Tuesday, September 22, 2015

My Ántonia by Willa Cather – Sep 18, 2015

My Ántonia  First Edition 1918

Six of us met to read from this classic novel of American Literature. H.L. Mencken, the acerbic critic from Baltimore, said: “I know of no novel that makes the remote folk of the western prairies more real . . . and I know of none that makes them seem better worth knowing.” He added, “No romantic novel ever written in America, by man or woman, is one half so beautiful as My Ántonia.”
Priya, Shoba, Talitha

Nevertheless two of the readers struggled to find a coherent plot until one realised there was not meant to be a plot at all, just a series of sketches by Jim, the adult city-living lawyer, of his early childhood on the prairie in Nebraska. It is a novel of nostalgic remembrance into which enters the enigmatic Ántonia, a girl a few years older, in whom Jim invests all his romantic longing.

Priya

KumKum who chose the novel for reading was loyal in defence of its merits, and could answer all the objections others raised. She had studied this novel in one of her lit courses in West Virginia University. A matter unnoticed by other readers was the pervasive class distinctions that separated the children, and was imposed by their parents, or in Jim's case, by his grandparents. There goes egalitarian America!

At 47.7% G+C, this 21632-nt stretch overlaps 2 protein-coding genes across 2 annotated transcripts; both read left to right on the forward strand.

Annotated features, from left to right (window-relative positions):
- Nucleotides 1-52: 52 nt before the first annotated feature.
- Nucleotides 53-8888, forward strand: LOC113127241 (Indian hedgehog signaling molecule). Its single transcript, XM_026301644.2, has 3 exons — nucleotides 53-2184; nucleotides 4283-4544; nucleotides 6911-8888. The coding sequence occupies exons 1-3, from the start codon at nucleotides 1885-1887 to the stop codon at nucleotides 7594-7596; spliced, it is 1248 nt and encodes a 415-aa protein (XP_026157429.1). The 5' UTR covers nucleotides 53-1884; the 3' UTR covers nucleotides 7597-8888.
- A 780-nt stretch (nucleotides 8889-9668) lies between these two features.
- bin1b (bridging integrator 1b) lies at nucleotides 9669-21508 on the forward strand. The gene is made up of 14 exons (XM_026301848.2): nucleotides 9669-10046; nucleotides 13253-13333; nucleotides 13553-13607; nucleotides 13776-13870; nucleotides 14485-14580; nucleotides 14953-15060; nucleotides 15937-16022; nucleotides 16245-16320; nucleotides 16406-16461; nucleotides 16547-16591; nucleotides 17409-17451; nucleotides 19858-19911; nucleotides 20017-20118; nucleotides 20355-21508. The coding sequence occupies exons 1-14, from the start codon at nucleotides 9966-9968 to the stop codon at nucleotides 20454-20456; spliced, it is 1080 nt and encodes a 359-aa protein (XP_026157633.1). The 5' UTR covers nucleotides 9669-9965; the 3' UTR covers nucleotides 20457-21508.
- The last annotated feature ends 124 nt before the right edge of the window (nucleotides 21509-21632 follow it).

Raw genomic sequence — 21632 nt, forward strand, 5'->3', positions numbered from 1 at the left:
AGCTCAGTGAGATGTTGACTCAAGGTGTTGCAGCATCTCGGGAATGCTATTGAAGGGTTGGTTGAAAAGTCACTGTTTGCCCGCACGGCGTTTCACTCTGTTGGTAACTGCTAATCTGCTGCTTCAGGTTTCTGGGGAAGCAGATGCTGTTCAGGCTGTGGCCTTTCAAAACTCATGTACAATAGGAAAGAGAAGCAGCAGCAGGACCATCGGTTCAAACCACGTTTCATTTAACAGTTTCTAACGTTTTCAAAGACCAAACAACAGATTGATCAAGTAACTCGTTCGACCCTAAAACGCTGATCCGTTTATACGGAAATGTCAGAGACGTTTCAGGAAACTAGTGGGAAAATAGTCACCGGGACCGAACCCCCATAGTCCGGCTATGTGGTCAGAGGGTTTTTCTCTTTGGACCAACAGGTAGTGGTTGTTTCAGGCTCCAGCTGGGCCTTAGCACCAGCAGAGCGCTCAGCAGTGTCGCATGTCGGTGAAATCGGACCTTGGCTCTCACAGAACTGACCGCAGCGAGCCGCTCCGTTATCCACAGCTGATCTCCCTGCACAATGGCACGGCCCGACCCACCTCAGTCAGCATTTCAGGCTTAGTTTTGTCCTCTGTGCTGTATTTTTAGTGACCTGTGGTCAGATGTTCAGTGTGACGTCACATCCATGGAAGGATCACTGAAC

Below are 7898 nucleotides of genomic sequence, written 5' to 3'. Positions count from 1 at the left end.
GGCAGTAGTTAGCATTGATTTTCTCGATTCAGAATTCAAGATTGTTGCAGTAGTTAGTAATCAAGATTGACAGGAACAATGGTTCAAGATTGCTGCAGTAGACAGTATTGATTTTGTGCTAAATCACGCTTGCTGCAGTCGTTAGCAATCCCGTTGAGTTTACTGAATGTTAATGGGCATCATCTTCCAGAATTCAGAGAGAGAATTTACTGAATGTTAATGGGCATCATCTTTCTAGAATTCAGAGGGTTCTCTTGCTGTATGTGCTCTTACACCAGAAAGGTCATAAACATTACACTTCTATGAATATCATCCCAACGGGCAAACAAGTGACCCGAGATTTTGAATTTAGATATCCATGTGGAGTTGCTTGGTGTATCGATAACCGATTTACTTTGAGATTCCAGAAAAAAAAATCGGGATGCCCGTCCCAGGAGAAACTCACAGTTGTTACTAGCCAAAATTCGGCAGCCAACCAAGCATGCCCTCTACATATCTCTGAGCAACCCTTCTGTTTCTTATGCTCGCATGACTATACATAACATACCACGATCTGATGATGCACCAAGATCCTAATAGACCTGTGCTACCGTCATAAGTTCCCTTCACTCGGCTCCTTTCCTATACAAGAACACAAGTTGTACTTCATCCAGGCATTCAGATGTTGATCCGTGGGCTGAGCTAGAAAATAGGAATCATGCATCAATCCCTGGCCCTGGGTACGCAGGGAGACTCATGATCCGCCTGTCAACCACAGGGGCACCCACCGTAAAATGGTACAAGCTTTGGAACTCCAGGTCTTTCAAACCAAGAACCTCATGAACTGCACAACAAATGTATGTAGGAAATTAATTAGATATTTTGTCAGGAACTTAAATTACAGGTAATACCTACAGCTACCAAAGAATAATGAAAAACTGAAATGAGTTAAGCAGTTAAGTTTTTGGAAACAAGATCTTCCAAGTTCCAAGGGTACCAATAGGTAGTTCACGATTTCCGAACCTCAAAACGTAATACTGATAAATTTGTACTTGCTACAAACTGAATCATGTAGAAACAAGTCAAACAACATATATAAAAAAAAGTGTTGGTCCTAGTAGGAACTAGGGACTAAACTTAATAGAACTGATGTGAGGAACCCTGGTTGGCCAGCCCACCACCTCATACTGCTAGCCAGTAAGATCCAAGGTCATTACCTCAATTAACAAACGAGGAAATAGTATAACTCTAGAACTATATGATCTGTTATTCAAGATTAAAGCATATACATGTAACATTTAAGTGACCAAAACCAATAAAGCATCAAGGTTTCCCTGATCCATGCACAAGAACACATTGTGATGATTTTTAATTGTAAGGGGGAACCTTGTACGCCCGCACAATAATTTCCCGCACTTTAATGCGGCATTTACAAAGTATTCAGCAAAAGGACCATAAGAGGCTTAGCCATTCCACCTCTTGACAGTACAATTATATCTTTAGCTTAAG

KumKum listens to Zakia reading

There are astonishing descriptions of the prairie in this novel and many of its best passages are about nature. Of sex there is nothing, zilch (Ántonia has no Oomph! was Priya's verdict). But there is plenty of nostalgia to justify the epigraph of the poem taken from Virgil's Georgics, Book III: Optima dies … prima fugit (the best days are the first to flee).

KumKum, Joe, Priya

Here we are, with the new grandmother, seated in the centre:

back: Joe, Zakia, Priya sitting: KumKum, Talitha, Shoba